Scooter Bike: not all apps run as they should.
Out of the box
If you thought the Galaxy Tab looked like a giant smartphone, you'd have been closer than you might have thought. Not unlike the iPad, the Galaxy Tab is made up of hardware components very similar to those you'd find in a top-shelf smartphone. Samsung opts for a Cortex A8 1GHz processor for power and matches it with 512MB RAM. It also features the same connectivity options as most phones, with HSPA data speeds, Wi-Fi, A-GPS and Bluetooth version 3.0 with A2DP stereo audio streaming.
The tablet's 3-megapixel camera takes nice photos for viewing on the tablet itself, but they are images that ultimately fail to impress under closer scrutiny. The LED flash does a nice job of illuminating in low light without overpowering the photos, and there is definitely something exciting about having a 7-inch viewfinder to compose your shots. If you prefer your images moving, the Galaxy Tab also records video at 720p at 30 frames per second.
The hardware aside, Samsung has also thought to include a few unique pieces of software to sweeten the deal. There's a fully licensed version of Navigon Navigator maps with turn-by-turn directions and points of interest search, an app called Reader's Hub with a built-in Kobo ebook reader component and magazines by Zinio, as well as Swype keyboard input for thrashing out emails in record time.
But perhaps our favourite feature of the Galaxy Tab is its ability to stream media to and from compatible DLNA media servers. We successfully tested this feature with both a netbook running Windows 7 and a PS3 and saw video performance better than with any mobile device we've tested previously. When watching one 50-minute TV show episode we noticed that the player paused briefly only three times to buffer during playback, and at the end of the episode it had used 20 per cent of a full charge to stream the media.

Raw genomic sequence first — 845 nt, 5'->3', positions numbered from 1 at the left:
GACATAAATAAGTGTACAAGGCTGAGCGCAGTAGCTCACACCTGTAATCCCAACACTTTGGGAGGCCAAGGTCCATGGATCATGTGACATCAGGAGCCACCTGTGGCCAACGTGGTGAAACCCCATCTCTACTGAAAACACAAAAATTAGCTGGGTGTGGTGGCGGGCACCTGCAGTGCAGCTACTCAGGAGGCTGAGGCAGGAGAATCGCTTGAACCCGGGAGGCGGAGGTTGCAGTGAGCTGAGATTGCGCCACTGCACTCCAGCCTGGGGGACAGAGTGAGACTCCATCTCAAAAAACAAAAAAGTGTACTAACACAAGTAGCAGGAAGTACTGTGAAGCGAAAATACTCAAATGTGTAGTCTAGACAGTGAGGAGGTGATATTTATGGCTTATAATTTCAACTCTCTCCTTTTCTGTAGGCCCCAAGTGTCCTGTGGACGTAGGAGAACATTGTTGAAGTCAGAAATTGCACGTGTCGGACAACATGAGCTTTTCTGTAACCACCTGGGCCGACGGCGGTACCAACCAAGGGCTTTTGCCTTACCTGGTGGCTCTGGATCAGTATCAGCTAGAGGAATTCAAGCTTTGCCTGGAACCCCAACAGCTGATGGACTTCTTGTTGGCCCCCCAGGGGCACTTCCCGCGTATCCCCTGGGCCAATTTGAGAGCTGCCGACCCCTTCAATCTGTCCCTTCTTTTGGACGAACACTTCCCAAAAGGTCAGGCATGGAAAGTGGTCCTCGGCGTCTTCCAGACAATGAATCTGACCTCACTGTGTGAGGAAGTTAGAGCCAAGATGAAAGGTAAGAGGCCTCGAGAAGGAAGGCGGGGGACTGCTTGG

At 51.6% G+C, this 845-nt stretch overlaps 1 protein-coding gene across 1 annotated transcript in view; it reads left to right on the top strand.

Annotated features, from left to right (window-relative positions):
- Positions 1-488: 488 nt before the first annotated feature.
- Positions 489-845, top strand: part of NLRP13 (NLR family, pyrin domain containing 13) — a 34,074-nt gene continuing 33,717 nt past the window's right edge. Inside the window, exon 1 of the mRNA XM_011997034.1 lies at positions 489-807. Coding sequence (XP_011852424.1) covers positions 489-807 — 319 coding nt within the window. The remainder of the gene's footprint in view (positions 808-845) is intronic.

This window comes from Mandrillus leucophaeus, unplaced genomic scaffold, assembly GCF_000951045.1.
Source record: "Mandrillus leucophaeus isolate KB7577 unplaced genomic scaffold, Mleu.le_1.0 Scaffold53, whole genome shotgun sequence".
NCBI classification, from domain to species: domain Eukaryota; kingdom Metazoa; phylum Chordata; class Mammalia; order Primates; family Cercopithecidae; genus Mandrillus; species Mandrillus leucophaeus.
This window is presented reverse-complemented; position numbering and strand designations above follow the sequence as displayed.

In terms of everyday application processing and web page rendering, the Galaxy Tab does a fine job of keeping up with its smaller Android smartphone rivals. Our use of the Tab revealed no concerning issues and we saw none of the processing lag many users have experienced with the Samsung Galaxy S. Its benchmarking results suggest strong 3D graphics performance and processing performance akin to the other Androids from HTC and Samsung. To make sure this performance remains consistent, Samsung has added a Task Manager into the multitasking menu (found by holding the Home key), allowing users to close apps that remain running after you've finished using them.
Battery life for tablet use will vary greatly depending on usage. We installed a SIM card for our testing, but often used the Tab with data connectivity switched off while within range of a wireless network. We also managed to get about two days out of every charge with moderate to heavy use of the web browser, media streaming and some game time. The most successful part of this equation is the standby power; as a rough guide we found the Tab drains 1 to 2 per cent of the remaining charge every hour in standby, allowing it to retain a charge over several days.
Early adopters chasing the best Android tablet this Christmas should look no further than the Samsung Galaxy Tab. Its performance is on par with the best of this year's smartphones, and the size and weight suit a device you intend to lug around with you each day. It offers excellent multimedia support, decent app support and a great suite of pre-installed tools, like Navigon Navigator.
Our only reservations come from the tablets we can see peeking over the horizon and into 2011. Samsung is so close to releasing more powerful machines and Google has hinted that Android 3.0 will be designed with tablets in mind. Those who jump in run the risk of the Tab being superseded within a few months, and its AU$999 price tag certainly ups the ante on this gamble.